the pali texts are incoherent?

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robertk
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the pali texts are incoherent?

Post by robertk » Thu Sep 17, 2015 2:01 pm

On another thread the following comments were made.
It's certainly much easier to have a coherent theory of Dhamma if you ditch all the bits that you find contradictory, hard to explain, or simply inconvenient. This seems to be a very common 20th C approach.

I've heard it said that the Ancient Commentaries seem so incredibly convoluted because they tried to develop a Dhamma theory that took into account everything in the Suttas..
..
Bundokji » Thu Sep 17, 2015 6:02 pm

I doubt there will ever be a coherent theory of Dhamma!
mikenz66 » Thu Sep 17, 2015 3:57 pm

Yes, that's a very good point. Is it a modern idea that everything has to be coherent?

Mr man
I think one of the problems is that we feel the need for a coherent theory of Dhamma when actually we don't need one.
so are the texts incoherent?

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Sekha
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Re: the pali texts are incoherent?

Post by Sekha » Thu Sep 17, 2015 2:07 pm

Well I don't see ekagatta in the sutta stock formula of the first jhana, for one.
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Re: the pali texts are incoherent?

Post by Polar Bear » Thu Sep 17, 2015 2:20 pm

The importance of coherency and consistency is attested to by the Buddha himself. It is not a new concept, as if ancient india had no concept of logic.
The Explicit Teaching and Its Fruit
42. “Monks, this Teaching47 so well proclaimed by me, is plain, open, explicit, free of patchwork.48 In this Teaching that is so well proclaimed by me and is plain, open, explicit and free of patchwork; for those who are arahants, free of taints, who have accomplished and completed their task, have laid down the burden, achieved their aim, severed the fetters binding to existence, who are liberated by full knowledge, there is no (future) round of existence that can be ascribed to them.
Free of patchwork” (chinna-pilotika); lit., devoid of the nature of a patched cloth. Comy: Pilotika is a torn rag cloth patched up with stitches and knots which are similar to hypocrisy and other deceptions. Sub-Comy: substituting assumed attitudes (iriyapatha- santhapana) for an actually, in that individual, non-existing practice of meditation and insight. Pilotika means also “refuse,” referring to false and unworthy monks who do not have any footing in the Buddha’s dispensation.
This phrase chinna-pilotika seems, however, to point to the inner consistency of the Teaching which, like a new cloth (Comy: ahata- sátaka), is of one piece and is not in need of patching up contradictions, by artificial attempts of reconciling inconsistencies. Hence the term may freely be rendered by the single word “consistent.”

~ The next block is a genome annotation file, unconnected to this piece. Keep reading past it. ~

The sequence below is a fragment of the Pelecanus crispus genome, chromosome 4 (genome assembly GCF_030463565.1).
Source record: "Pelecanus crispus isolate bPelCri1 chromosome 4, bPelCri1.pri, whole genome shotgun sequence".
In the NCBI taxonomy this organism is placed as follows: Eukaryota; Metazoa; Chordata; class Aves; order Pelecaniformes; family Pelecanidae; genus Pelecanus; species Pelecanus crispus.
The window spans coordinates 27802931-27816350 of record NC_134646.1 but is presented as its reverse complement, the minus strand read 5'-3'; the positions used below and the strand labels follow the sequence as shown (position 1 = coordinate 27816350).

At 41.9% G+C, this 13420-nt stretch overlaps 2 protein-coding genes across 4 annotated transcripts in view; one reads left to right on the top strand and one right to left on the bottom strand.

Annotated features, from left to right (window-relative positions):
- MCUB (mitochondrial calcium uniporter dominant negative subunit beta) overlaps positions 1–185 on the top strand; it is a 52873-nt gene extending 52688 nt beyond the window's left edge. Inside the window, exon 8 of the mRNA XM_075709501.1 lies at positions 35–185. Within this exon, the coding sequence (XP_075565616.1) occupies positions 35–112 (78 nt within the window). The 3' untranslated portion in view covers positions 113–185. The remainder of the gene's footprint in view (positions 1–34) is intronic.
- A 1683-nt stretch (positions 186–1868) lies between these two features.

http://www.accesstoinsight.org/lib/auth ... eel048.pdf" onclick="window.open(this.href);return false;
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Re: the pali texts are incoherent?

Post by robertk » Thu Sep 17, 2015 2:47 pm

excellent and apposite quotes polarbear.

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Re: the pali texts are incoherent?

Post by Bhikkhu Pesala » Thu Sep 17, 2015 4:47 pm

When you start learning Buddhism it's like you have put only a few pieces of the jigsaw puzzle together. It's only when you have fitted a lot more pieces into the right place that you begin to see a coherent picture.
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Re: the pali texts are incoherent?

Post by Mr Man » Thu Sep 17, 2015 5:41 pm

In the original thread I thought the coherence that was being discussed was from the perspective of "Western, Educated, Industrialised, Rich, and Democratic", which would be a conditioning that many of us have had. From that perspective there are things, which do not align with the usual ways of thought - rebirth for example. There are some who feel the need to drop things which do not fit in with that view. There are also some who try to squeeze them together often with pseudoscience (in my opinion) and anecdotes. When I said "I think one of the problems is that we feel the need for a coherent theory of Dhamma when actually we don't need one." I meant coherent in relation to WEIRD not that the Buddhist teaching was incoherent within itself.

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Re: the pali texts are incoherent?

Post by dhammarelax » Thu Sep 17, 2015 7:14 pm

I dont know if any other teachers went at this length to provide followers with an easily to memorize canon in the sense that there is so much repetition in it, I think this influences positively the outcome when we are looking for coherence within the canon, I have not found any internal incoherences in it.

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Re: the pali texts are incoherent?

Post by Coyote » Thu Sep 17, 2015 7:34 pm

I wonder to what extent the perception of the classical tradition as a unified whole speaking with one authoritative voice, rather than a collection of voices and different, sometimes incompatible, explanations is actually based on the texts themselves rather than being a modern idea (or myth regarding the origin of the commentaries)? If "classical" explanations are found to be inconclusive and possibly "incoherent" - either from the perspective of the sutta/abhidhamma texts or from the classical explanations themselves - then which one is the "classical" position? How would we define the classical explanation in this case? Is there room for legitimate disagreement when it comes to classical explanations? To me, a question such as this throws out these types of questions and more.